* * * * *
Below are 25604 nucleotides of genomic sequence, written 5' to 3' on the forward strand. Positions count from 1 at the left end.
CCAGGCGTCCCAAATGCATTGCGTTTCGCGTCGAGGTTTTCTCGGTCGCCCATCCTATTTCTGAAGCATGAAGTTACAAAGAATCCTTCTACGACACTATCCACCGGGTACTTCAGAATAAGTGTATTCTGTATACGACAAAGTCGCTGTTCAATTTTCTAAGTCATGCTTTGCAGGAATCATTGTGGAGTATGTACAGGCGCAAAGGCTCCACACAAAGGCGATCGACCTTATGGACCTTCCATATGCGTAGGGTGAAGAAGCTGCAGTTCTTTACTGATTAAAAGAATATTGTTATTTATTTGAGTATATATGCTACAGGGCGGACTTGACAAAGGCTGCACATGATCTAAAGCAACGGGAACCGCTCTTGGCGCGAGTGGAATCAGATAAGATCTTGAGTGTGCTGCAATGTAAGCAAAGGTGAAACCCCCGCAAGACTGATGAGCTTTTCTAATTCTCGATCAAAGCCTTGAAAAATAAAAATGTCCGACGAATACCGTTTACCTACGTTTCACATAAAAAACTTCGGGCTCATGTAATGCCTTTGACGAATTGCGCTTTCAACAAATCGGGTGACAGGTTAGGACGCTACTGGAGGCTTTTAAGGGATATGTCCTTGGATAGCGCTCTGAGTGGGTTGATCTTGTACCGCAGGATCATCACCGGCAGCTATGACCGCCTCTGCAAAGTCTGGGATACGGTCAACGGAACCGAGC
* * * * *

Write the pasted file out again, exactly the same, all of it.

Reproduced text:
Below are 25604 nucleotides of genomic sequence, written 5' to 3' on the forward strand. Positions count from 1 at the left end.
CCAGGCGTCCCAAATGCATTGCGTTTCGCGTCGAGGTTTTCTCGGTCGCCCATCCTATTTCTGAAGCATGAAGTTACAAAGAATCCTTCTACGACACTATCCACCGGGTACTTCAGAATAAGTGTATTCTGTATACGACAAAGTCGCTGTTCAATTTTCTAAGTCATGCTTTGCAGGAATCATTGTGGAGTATGTACAGGCGCAAAGGCTCCACACAAAGGCGATCGACCTTATGGACCTTCCATATGCGTAGGGTGAAGAAGCTGCAGTTCTTTACTGATTAAAAGAATATTGTTATTTATTTGAGTATATATGCTACAGGGCGGACTTGACAAAGGCTGCACATGATCTAAAGCAACGGGAACCGCTCTTGGCGCGAGTGGAATCAGATAAGATCTTGAGTGTGCTGCAATGTAAGCAAAGGTGAAACCCCCGCAAGACTGATGAGCTTTTCTAATTCTCGATCAAAGCCTTGAAAAATAAAAATGTCCGACGAATACCGTTTACCTACGTTTCACATAAAAAACTTCGGGCTCATGTAATGCCTTTGACGAATTGCGCTTTCAACAAATCGGGTGACAGGTTAGGACGCTACTGGAGGCTTTTAAGGGATATGTCCTTGGATAGCGCTCTGAGTGGGTTGATCTTGTACCGCAGGATCATCACCGGCAGCTATGACCGCCTCTGCAAAGTCTGGGATACGGTCAACGGAACCGAGC